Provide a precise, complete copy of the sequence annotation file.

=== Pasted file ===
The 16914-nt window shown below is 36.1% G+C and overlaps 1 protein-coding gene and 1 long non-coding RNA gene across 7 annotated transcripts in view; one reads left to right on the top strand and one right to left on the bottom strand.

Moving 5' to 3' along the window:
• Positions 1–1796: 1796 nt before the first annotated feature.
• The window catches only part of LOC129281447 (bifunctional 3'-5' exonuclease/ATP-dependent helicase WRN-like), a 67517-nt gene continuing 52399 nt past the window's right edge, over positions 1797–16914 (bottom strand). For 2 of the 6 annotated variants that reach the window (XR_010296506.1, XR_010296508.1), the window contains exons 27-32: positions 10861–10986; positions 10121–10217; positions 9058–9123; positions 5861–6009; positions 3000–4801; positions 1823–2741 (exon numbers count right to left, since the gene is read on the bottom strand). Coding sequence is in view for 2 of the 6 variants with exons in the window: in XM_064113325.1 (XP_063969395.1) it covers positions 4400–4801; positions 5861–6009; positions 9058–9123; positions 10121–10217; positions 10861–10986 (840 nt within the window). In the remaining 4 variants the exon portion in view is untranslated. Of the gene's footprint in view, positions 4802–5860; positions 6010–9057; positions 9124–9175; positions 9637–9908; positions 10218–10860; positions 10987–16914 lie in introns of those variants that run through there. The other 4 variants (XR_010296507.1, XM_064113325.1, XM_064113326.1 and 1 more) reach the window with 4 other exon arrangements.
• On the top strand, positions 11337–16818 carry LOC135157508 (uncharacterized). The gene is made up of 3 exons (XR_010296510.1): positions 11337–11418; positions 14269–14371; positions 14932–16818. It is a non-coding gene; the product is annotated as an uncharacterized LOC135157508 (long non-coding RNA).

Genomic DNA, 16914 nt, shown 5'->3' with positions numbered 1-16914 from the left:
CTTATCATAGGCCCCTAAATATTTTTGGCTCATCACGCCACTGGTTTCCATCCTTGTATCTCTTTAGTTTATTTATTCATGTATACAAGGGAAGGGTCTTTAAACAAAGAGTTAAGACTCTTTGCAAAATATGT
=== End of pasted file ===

The 16914-nt window shown below is 36.1% G+C and overlaps 1 protein-coding gene and 1 long non-coding RNA gene across 7 annotated transcripts in view; one reads left to right on the top strand and one right to left on the bottom strand.

Moving 5' to 3' along the window:
• Positions 1–1796: 1796 nt before the first annotated feature.
• The window catches only part of LOC129281447 (bifunctional 3'-5' exonuclease/ATP-dependent helicase WRN-like), a 67517-nt gene continuing 52399 nt past the window's right edge, over positions 1797–16914 (bottom strand). For 2 of the 6 annotated variants that reach the window (XR_010296506.1, XR_010296508.1), the window contains exons 27-32: positions 10861–10986; positions 10121–10217; positions 9058–9123; positions 5861–6009; positions 3000–4801; positions 1823–2741 (exon numbers count right to left, since the gene is read on the bottom strand). Coding sequence is in view for 2 of the 6 variants with exons in the window: in XM_064113325.1 (XP_063969395.1) it covers positions 4400–4801; positions 5861–6009; positions 9058–9123; positions 10121–10217; positions 10861–10986 (840 nt within the window). In the remaining 4 variants the exon portion in view is untranslated. Of the gene's footprint in view, positions 4802–5860; positions 6010–9057; positions 9124–9175; positions 9637–9908; positions 10218–10860; positions 10987–16914 lie in introns of those variants that run through there. The other 4 variants (XR_010296507.1, XM_064113325.1, XM_064113326.1 and 1 more) reach the window with 4 other exon arrangements.
• On the top strand, positions 11337–16818 carry LOC135157508 (uncharacterized). The gene is made up of 3 exons (XR_010296510.1): positions 11337–11418; positions 14269–14371; positions 14932–16818. It is a non-coding gene; the product is annotated as an uncharacterized LOC135157508 (long non-coding RNA).

Genomic DNA, 16914 nt, shown 5'->3' with positions numbered 1-16914 from the left:
CTTATCATAGGCCCCTAAATATTTTTGGCTCATCACGCCACTGGTTTCCATCCTTGTATCTCTTTAGTTTATTTATTCATGTATACAAGGGAAGGGTCTTTAAACAAAGAGTTAAGACTCTTTGCAAAATATGT